Duryea is always a delight, and Lizabeth Scott (aka, “we got Lauren Bacall at home”) was up to the unenviable task of “yeah, but I’m a bigger stinker than Duryea in this movie” in this unusual film noir. Expertly plotted, with some real nasty twists and turns, this minor noir was definitely up for a fight.
Unfortunately it was up against a movie that pulled out ALL the stops when it came to ridiculous melodrama. I’m talking murdering cripples, beyond the grave frameups, and basically just a fantastic Gene Tierney being the nastiest piece of work this side of Detour. Add in the gorgeous color cinematography, and Too Late for Tears had nowhere to go but the loser’s bracket.
Leave her for Heaven won a clean victory despite rumors of unsafe weight cutting to drop down to Too Late for Tears‘ weight class.
Singing Heroes Shoot it Out for B-movie Supremacy
Riders of Destiny (1933) VS American Matchmaker (1940)
Edward G. Ulmer has done masterful work, but this first exposure to his Yiddish period left the audience underwhelmed. Leo Fuchs actually had some charisma, but the story was so uneventful (and much of the supporting cast so annoying) that this was a chore to get through. The love interest was decent but otherwise this did not leave the audience chomping at the bit to check out more of Ulmer’s Yiddish work.
If Fuchs had some charisma, it was nothing compared to John Wayne, even at 26 years old. Add in the fact that shit actually HAPPENED in Riders of Destiny, and American Matchmaker quickly realized that it was no match for THE DUKE, no matter how early in his career. There was a bit of grumbling from the audience that there was no way the singing cowboy was actually John Wayne’s voice, but there was no denying which was the superior movie.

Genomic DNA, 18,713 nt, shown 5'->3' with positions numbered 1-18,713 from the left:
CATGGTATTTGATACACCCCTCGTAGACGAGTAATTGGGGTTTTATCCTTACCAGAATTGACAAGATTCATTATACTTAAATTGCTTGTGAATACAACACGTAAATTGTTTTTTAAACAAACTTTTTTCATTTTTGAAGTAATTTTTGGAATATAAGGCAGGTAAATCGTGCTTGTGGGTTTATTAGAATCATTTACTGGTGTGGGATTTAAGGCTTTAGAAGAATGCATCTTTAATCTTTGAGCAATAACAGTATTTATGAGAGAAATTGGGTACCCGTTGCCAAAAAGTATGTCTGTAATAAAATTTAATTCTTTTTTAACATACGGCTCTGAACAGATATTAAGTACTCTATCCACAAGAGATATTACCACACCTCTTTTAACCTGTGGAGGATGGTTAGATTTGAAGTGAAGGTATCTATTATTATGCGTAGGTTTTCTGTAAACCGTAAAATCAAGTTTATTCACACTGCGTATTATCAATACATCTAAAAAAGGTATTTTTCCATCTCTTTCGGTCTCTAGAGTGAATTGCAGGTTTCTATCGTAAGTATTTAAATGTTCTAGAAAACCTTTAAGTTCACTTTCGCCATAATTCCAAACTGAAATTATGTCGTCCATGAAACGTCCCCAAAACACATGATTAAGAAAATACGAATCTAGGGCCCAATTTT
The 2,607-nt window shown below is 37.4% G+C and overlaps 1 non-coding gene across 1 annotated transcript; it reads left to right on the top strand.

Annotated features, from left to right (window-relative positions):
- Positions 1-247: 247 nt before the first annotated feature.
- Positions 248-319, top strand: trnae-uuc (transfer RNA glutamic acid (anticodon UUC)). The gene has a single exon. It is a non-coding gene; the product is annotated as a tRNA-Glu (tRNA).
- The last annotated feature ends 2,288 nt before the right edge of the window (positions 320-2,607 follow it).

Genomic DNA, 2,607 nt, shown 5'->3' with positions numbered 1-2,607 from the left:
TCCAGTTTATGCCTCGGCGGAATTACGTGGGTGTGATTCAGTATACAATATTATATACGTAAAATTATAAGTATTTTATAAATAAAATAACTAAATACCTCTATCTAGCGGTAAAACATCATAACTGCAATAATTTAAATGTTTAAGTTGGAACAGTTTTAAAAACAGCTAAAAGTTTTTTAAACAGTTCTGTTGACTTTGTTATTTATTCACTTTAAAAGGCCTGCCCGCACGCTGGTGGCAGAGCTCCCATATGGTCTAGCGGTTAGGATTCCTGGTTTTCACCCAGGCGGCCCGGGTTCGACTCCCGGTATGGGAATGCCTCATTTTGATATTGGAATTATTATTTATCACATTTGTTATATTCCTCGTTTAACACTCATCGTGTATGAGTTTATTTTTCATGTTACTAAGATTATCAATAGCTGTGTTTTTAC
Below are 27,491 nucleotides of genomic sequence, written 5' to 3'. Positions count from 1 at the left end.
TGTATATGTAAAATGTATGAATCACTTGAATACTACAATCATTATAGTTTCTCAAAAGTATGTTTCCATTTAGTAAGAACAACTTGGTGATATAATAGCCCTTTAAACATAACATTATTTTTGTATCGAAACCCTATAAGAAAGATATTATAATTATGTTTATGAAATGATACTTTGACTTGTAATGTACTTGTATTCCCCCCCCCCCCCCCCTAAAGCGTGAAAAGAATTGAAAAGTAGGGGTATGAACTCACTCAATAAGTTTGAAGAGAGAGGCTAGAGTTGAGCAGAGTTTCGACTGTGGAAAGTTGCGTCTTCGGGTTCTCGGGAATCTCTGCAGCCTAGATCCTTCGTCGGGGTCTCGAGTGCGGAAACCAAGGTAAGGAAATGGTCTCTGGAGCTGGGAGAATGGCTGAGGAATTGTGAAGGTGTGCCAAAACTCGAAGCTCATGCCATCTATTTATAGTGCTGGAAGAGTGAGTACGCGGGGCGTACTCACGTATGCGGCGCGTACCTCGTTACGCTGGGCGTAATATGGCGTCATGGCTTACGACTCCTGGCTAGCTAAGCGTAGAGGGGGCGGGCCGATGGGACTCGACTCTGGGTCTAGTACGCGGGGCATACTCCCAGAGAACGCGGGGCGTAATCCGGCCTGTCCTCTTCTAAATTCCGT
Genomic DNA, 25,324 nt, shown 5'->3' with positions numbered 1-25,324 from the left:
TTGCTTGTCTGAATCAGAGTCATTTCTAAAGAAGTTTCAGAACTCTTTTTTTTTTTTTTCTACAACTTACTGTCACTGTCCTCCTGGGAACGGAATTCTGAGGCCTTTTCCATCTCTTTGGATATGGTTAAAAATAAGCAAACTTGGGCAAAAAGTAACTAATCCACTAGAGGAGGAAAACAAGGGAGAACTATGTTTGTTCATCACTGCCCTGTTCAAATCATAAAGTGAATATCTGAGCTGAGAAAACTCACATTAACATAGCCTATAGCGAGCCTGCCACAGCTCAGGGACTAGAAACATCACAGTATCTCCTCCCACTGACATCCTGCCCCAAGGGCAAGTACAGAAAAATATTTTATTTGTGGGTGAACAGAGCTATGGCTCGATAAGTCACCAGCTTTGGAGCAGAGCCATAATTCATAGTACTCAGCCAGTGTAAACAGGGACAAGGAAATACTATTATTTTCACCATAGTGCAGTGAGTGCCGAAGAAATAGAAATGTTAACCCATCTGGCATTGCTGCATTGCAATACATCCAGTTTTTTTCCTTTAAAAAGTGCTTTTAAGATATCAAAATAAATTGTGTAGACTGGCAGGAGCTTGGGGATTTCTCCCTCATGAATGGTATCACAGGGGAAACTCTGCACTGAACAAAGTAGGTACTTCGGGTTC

Riders of Destiny wins via main street shootout.
Ben Hecht Buries the Media as Two 1930s Classics Try to Out-cynic Each Other
The Front Page (1931) VS Nothing Sacred (1937)
Considering His Girl Friday‘s undefeated streak in every Kumite it had entered for the past 80 years, The Front Page had a lot of road ahead of it to stand on its own two feet. And, its ridiculous pre-code cynicism, coupled with a great performance from Menjou almost made this a fight. Unfortunately Milestone’s over-direction, and a game but shruggable performance from O’Brien made this a fairly one-sided fight.
The Front Page might have (arguably) been more cynical, but let’s not count out Nothing Sacred on the “ooooooof” front. March and Lombard do great work, and the portrait of American small towns as hell-scapes full of feral children was both hilarious and accurate.
Nothing Sacred won, both as a film and as an indictment of the media, which is saying something considering what The Front Page has to say about the media.
Two Murderous Melodramas Match Up to Head to the Finals
La Bête Humaine (1938) VS Leave Her to Heaven (1945)
The relatively unknown Leave Her to Heaven was the underdog heading into this semifinal match, but the rumblings from the audience suggested that the French stalwart was having trouble managing its rather light plotting.
Every masterful sequence of trains doing train shit was met by an over the top melodramatic sequence that, at the end of the day, made a bit more murderous sense–beyond a pseudoscientific understanding of how hereditary alcoholism works.
Leave Her to Heaven won an upset victory over a cocky La Bête Humaine
John Wayne and Carol Lombard go Head to Head for the First Time Ever
Riders of Destiny (1933) VS Nothing Sacred (1937)
Duke put up a good fight, but at the end of the day the B-list was the B-list, and was just unable to stand toe to toe with an A-list screwball comedy. Even the wrestling match in Nothing Sacred outdid the, in retrospect, superfluous Canute stagecoach stunt shenanigans.
Nothing Sacred won via an alphabetically higher categorization.
Overlooked Hollywood Technicolor Marvels Battle for Supremacy
Nothing Sacred (1937) VS Leave Her to Heaven (1945)
Each film had its fan base and cheers of “Leave Her to Heaven…NOTHING SACRED” dueled throughout the match (along with “Fight forever” and “This is Awesome”). Ultimately the archetypal joys of a pure screwball comedy overpowered the more contrived melodrama of Leave her to Heaven as the crowd eventually got behind Nothing Sacred and saw the film through to a well-deserved victory in the KOVID Movie-watchin’ Kumite!
We’ll see everyone for the next pandemic!